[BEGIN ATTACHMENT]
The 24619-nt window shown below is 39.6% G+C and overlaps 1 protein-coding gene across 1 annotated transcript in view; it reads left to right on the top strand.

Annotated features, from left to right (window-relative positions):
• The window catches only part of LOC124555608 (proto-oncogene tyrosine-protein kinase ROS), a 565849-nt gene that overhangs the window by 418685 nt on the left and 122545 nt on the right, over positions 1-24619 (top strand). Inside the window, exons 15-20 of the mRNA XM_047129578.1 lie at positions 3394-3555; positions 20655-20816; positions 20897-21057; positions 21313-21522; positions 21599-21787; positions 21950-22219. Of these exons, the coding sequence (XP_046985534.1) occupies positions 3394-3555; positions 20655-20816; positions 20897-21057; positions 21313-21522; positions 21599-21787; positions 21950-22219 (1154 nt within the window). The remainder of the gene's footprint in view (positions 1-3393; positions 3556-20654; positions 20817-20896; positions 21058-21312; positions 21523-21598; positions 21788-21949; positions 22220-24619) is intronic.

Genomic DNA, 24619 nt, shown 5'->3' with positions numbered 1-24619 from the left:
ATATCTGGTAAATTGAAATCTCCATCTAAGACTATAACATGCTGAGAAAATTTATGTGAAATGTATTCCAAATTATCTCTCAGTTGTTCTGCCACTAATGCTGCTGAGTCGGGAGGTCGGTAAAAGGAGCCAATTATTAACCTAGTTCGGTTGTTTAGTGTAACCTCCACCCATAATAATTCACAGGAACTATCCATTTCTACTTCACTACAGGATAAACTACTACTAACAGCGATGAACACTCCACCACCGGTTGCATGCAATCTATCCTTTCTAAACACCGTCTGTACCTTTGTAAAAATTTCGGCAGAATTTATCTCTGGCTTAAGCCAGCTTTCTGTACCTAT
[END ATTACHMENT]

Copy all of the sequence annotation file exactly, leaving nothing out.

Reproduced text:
The 24619-nt window shown below is 39.6% G+C and overlaps 1 protein-coding gene across 1 annotated transcript in view; it reads left to right on the top strand.

Annotated features, from left to right (window-relative positions):
• The window catches only part of LOC124555608 (proto-oncogene tyrosine-protein kinase ROS), a 565849-nt gene that overhangs the window by 418685 nt on the left and 122545 nt on the right, over positions 1-24619 (top strand). Inside the window, exons 15-20 of the mRNA XM_047129578.1 lie at positions 3394-3555; positions 20655-20816; positions 20897-21057; positions 21313-21522; positions 21599-21787; positions 21950-22219. Of these exons, the coding sequence (XP_046985534.1) occupies positions 3394-3555; positions 20655-20816; positions 20897-21057; positions 21313-21522; positions 21599-21787; positions 21950-22219 (1154 nt within the window). The remainder of the gene's footprint in view (positions 1-3393; positions 3556-20654; positions 20817-20896; positions 21058-21312; positions 21523-21598; positions 21788-21949; positions 22220-24619) is intronic.

Genomic DNA, 24619 nt, shown 5'->3' with positions numbered 1-24619 from the left:
ATATCTGGTAAATTGAAATCTCCATCTAAGACTATAACATGCTGAGAAAATTTATGTGAAATGTATTCCAAATTATCTCTCAGTTGTTCTGCCACTAATGCTGCTGAGTCGGGAGGTCGGTAAAAGGAGCCAATTATTAACCTAGTTCGGTTGTTTAGTGTAACCTCCACCCATAATAATTCACAGGAACTATCCATTTCTACTTCACTACAGGATAAACTACTACTAACAGCGATGAACACTCCACCACCGGTTGCATGCAATCTATCCTTTCTAAACACCGTCTGTACCTTTGTAAAAATTTCGGCAGAATTTATCTCTGGCTTAAGCCAGCTTTCTGTACCTAT